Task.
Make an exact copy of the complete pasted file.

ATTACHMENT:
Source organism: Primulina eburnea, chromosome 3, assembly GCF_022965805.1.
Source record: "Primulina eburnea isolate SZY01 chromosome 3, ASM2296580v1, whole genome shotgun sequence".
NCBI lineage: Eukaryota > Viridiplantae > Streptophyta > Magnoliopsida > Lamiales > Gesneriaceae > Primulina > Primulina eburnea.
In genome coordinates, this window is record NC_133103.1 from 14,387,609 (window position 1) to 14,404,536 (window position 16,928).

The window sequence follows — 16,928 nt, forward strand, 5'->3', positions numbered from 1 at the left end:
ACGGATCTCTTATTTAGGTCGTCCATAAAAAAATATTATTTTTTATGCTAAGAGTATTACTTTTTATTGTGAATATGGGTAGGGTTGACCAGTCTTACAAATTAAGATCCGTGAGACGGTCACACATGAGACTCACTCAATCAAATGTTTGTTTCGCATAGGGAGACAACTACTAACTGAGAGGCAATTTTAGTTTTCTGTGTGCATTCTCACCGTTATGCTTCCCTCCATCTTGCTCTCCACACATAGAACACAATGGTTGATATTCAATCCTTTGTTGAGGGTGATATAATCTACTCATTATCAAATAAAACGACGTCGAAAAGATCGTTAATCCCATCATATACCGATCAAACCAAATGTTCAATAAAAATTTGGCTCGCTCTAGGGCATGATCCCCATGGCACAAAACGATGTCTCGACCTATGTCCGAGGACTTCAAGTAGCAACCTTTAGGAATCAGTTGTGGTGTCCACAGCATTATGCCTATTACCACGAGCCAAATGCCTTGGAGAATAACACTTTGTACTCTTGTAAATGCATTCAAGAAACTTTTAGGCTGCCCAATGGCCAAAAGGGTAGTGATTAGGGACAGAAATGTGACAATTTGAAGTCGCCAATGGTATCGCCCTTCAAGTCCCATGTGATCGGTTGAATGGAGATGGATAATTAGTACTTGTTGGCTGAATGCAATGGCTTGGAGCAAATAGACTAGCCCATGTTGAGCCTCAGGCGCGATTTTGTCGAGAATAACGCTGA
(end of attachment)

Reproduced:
Source organism: Primulina eburnea, chromosome 3, assembly GCF_022965805.1.
Source record: "Primulina eburnea isolate SZY01 chromosome 3, ASM2296580v1, whole genome shotgun sequence".
NCBI lineage: Eukaryota > Viridiplantae > Streptophyta > Magnoliopsida > Lamiales > Gesneriaceae > Primulina > Primulina eburnea.
In genome coordinates, this window is record NC_133103.1 from 14,387,609 (window position 1) to 14,404,536 (window position 16,928).

The window sequence follows — 16,928 nt, forward strand, 5'->3', positions numbered from 1 at the left end:
ACGGATCTCTTATTTAGGTCGTCCATAAAAAAATATTATTTTTTATGCTAAGAGTATTACTTTTTATTGTGAATATGGGTAGGGTTGACCAGTCTTACAAATTAAGATCCGTGAGACGGTCACACATGAGACTCACTCAATCAAATGTTTGTTTCGCATAGGGAGACAACTACTAACTGAGAGGCAATTTTAGTTTTCTGTGTGCATTCTCACCGTTATGCTTCCCTCCATCTTGCTCTCCACACATAGAACACAATGGTTGATATTCAATCCTTTGTTGAGGGTGATATAATCTACTCATTATCAAATAAAACGACGTCGAAAAGATCGTTAATCCCATCATATACCGATCAAACCAAATGTTCAATAAAAATTTGGCTCGCTCTAGGGCATGATCCCCATGGCACAAAACGATGTCTCGACCTATGTCCGAGGACTTCAAGTAGCAACCTTTAGGAATCAGTTGTGGTGTCCACAGCATTATGCCTATTACCACGAGCCAAATGCCTTGGAGAATAACACTTTGTACTCTTGTAAATGCATTCAAGAAACTTTTAGGCTGCCCAATGGCCAAAAGGGTAGTGATTAGGGACAGAAATGTGACAATTTGAAGTCGCCAATGGTATCGCCCTTCAAGTCCCATGTGATCGGTTGAATGGAGATGGATAATTAGTACTTGTTGGCTGAATGCAATGGCTTGGAGCAAATAGACTAGCCCATGTTGAGCCTCAGGCGCGATTTTGTCGAGAATAACGCTGA